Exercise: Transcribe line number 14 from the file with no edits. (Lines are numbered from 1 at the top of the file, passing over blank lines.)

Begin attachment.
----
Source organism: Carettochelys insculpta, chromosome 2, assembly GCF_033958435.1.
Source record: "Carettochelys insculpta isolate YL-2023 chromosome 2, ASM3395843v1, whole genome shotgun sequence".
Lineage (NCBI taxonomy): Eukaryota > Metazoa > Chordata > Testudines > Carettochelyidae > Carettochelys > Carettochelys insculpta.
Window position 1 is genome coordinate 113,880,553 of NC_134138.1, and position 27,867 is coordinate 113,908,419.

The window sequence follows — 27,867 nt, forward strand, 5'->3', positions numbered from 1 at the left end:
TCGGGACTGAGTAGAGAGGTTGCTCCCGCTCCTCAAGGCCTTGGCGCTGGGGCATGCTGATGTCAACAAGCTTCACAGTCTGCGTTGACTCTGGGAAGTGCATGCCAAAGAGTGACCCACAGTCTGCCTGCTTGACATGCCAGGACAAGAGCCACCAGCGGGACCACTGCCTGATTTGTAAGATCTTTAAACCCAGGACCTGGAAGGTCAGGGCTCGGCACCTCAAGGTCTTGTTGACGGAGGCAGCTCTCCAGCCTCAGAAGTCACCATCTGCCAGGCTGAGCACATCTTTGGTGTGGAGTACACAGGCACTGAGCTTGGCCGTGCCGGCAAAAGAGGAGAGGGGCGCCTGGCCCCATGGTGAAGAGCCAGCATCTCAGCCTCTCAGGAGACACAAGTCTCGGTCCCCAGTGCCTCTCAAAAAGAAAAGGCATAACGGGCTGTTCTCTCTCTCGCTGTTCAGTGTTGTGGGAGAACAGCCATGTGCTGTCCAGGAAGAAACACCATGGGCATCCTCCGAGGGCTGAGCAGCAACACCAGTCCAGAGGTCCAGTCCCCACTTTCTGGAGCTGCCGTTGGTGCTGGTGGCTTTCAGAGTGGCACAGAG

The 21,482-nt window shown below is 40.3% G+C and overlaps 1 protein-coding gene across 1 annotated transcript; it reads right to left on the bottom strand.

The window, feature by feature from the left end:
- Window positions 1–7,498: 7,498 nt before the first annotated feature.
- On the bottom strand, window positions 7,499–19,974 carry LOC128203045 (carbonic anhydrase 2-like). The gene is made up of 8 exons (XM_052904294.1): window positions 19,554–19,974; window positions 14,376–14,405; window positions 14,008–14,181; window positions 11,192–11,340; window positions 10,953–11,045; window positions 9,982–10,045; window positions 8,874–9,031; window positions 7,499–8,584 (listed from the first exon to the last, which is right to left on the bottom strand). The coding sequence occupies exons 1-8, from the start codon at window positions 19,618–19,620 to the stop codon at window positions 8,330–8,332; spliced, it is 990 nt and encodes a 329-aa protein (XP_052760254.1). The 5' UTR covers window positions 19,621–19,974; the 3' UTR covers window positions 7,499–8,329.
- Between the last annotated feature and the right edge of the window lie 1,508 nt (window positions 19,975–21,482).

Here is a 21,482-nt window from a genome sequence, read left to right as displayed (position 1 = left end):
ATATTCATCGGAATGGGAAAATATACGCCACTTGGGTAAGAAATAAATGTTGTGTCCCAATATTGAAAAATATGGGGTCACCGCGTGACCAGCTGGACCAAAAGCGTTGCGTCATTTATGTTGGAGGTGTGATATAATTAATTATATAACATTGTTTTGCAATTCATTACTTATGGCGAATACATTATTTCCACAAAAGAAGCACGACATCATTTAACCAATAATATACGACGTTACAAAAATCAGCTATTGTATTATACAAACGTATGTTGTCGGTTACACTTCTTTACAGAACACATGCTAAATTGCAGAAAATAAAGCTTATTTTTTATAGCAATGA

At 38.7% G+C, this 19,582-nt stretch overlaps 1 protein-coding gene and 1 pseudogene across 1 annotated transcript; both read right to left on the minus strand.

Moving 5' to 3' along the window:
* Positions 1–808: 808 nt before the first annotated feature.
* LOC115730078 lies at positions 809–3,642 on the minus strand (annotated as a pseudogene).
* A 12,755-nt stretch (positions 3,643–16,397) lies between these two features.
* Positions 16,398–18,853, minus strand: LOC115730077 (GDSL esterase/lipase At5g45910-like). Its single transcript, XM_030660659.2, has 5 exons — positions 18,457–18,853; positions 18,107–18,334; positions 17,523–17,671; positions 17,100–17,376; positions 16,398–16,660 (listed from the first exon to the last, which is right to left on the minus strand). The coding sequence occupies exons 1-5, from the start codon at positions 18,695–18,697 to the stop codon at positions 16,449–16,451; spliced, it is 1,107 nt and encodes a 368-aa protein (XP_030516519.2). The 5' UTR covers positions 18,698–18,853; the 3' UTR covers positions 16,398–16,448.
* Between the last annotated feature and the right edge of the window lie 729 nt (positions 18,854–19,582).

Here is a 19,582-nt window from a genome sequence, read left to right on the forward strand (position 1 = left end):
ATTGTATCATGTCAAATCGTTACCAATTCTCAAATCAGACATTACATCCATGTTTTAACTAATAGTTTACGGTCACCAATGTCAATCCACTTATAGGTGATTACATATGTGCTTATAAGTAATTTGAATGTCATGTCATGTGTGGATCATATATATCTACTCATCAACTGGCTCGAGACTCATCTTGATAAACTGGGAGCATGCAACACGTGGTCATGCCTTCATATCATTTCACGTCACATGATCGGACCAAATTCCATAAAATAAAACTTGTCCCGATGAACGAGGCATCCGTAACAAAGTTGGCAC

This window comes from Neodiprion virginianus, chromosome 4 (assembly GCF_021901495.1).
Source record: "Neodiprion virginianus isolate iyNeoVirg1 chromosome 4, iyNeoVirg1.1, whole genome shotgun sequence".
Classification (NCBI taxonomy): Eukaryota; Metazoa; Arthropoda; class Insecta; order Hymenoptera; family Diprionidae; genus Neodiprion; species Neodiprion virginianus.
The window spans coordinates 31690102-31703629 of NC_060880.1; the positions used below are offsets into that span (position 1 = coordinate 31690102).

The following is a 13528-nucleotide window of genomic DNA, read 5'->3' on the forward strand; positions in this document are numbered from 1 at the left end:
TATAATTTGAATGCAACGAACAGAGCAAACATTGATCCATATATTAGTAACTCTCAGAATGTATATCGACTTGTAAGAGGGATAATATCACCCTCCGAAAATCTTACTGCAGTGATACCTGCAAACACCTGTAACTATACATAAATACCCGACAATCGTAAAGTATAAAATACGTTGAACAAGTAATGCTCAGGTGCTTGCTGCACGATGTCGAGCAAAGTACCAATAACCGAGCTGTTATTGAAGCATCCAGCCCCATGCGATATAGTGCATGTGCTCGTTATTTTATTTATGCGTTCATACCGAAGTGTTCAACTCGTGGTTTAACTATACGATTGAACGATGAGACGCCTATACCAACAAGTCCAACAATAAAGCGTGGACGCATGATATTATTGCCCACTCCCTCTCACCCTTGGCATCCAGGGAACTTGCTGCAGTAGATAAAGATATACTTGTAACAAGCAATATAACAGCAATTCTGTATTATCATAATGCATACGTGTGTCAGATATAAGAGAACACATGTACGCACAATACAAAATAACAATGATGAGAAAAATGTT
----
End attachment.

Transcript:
At 38.7% G+C, this 19,582-nt stretch overlaps 1 protein-coding gene and 1 pseudogene across 1 annotated transcript; both read right to left on the minus strand.